Returning to FIG. 1, in several embodiments of the present general inventive concept, the mixture of water and carpet ash separated 50 from the carpet fibers by the separation device 48 is further processed 84 to isolate the carpet ash from the water in the mixture. For example, in some embodiments, such as the embodiment of FIG. 2, the mixture is optionally transferred and stored in a storage container 86 until enough has accumulated for further processing. Thereafter, the water and carpet ash mixture can be transported via pump or other suitable transportation device to an isolation device 88, such as for example a hydrocyclone or other such device suitable for isolating the carpet ash from the water in the mixture. Upon receiving the water and carpet ash mixture, the isolation device 88 separates the carpet ash particles from the water in the mixture.

In several embodiments, the isolation device 88 is provided by a hydrocyclone which includes a conically-shaped container which is adapted to spin about a central axis of the conically-shaped container, such that upon receiving the mixture, such spinning of the hydrocyclone encourages circulating separation of the carpet ash from the liquid. More specifically, because the carpet ash in the mixture has a density greater than water, spinning of the hydrocyclone encourages the carpet ash to fall through the bottom of the hydrocyclone while the water in the mixture is retained therein. In several embodiments, the state of the carpet ash falling through the bottom of the hydrocyclone is a moist solid. Thus, it will be understood that, while the hydrocyclone serves to isolate the solid particles from a portion of the water in the mixture, the solid particles may contain a certain quantity of moisture.

Referring again to FIG. 2, just as the drying device 76 may contribute to an output of water 94 separated from the carpet fibers by the drying device 76, and just as such output water 94 may optionally be recycled 82 back to the toroidal flow pulper 18, the additional water isolated 84 from the carpet ash in the isolation device 88 can also be optionally be collected as output water 94 and transferred 82 back to the toroidal flow pulper 18 for use in additional disintegration of carpet. However, as discussed above, such recycling 82 of the output water 94 from either the drying device 76 or the isolation device 88 is not necessary in order to accomplish the method 10 of the present general inventive concept.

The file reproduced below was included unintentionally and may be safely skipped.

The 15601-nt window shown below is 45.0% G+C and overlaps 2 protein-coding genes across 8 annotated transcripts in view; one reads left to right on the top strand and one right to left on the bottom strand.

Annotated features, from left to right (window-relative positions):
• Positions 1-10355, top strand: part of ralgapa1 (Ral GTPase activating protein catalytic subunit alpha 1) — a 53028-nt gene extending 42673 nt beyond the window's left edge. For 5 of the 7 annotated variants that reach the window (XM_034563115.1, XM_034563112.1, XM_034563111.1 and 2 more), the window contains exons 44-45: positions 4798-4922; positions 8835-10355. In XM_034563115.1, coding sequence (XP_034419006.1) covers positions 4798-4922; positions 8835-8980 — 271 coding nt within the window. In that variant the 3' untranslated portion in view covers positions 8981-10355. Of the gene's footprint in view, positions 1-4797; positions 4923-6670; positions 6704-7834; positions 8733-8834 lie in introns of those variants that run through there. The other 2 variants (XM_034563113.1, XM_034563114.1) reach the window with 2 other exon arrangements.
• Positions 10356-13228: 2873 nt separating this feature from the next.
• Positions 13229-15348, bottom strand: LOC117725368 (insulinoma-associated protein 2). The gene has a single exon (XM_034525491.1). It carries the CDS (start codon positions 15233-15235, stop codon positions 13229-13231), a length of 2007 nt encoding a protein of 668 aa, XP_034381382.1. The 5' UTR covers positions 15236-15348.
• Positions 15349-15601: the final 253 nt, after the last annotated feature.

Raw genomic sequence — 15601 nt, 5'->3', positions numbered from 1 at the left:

After isolating the carpet ash 84, the carpet ash is dried 90 in order to purge it of any remaining moisture. Thus, an output of dried carpet ash 98 is produced. In some embodiments, the primarily-solid carpet ash that is isolated 84 by the isolation device 88 is then transferred to a carpet ash dryer 92, such as for example a rotary vacuum filter. The rotary vacuum filter filters the semi-solid mixture by rotating an apertured drum inside of a housing. Washing water is introduced to clean the semi-solid mixture which is urged by a vacuum force against the exterior of the rotating drum, within the housing. The liquid accompanying the solid carpet ash, as well as the washing water introduced inside the housing, is sucked through the apertured, rotating drum, leaving only solid particles adhered against the exterior of the apertured drum. The solid ash may then be preserved while the water may be collected as output water and recycled back to the toroidal flow pulper 18 as discussed above. In one embodiment, after processing the carpet ash through the rotary vacuum filter as discussed above, the carpet ash is then sent to a thermal drying apparatus where electric heat and air cooperate to create a blow-drying effect that is applied directly to the carpet ash. However, numerous suitable devices and configurations for drying 90 the carpet ash to create the output of dried carpet ash 98 will be readily apparent to one of suitable skill in the art, and such other devices and configurations may be used without departing from the spirit and scope of the present general inventive concept.

From the foregoing, it will be recognized that a carpet recycling method has been provided in accordance with various embodiments of the present general inventive concept. Specifically, the carpet recycling process enables a user to recycle carpet pieces and harvest at least two outputs, namely, an output of mixed carpet fibers and an output of predominantly calcium carbonate carpet ash. In several embodiments, the mixed carpet fibers recovered by the carpet recycling method disclosed herein contain an ash content that is less than five (5) percent, which presents a significant improvement over other known carpet recycling methods.

While the present invention has been illustrated by description of several embodiments and while the illustrative embodiments have been described in detail, it is not the intention of the applicant to restrict or in any way limit the scope of the appended claims to such detail. Additional modifications will readily appear to those skilled in the art. The invention in its broader aspects is therefore not limited to the specific details, representative apparatus and methods, and illustrative examples shown and described. Accordingly, departures may be made from such details without departing from the spirit or scope of applicant's general inventive concept.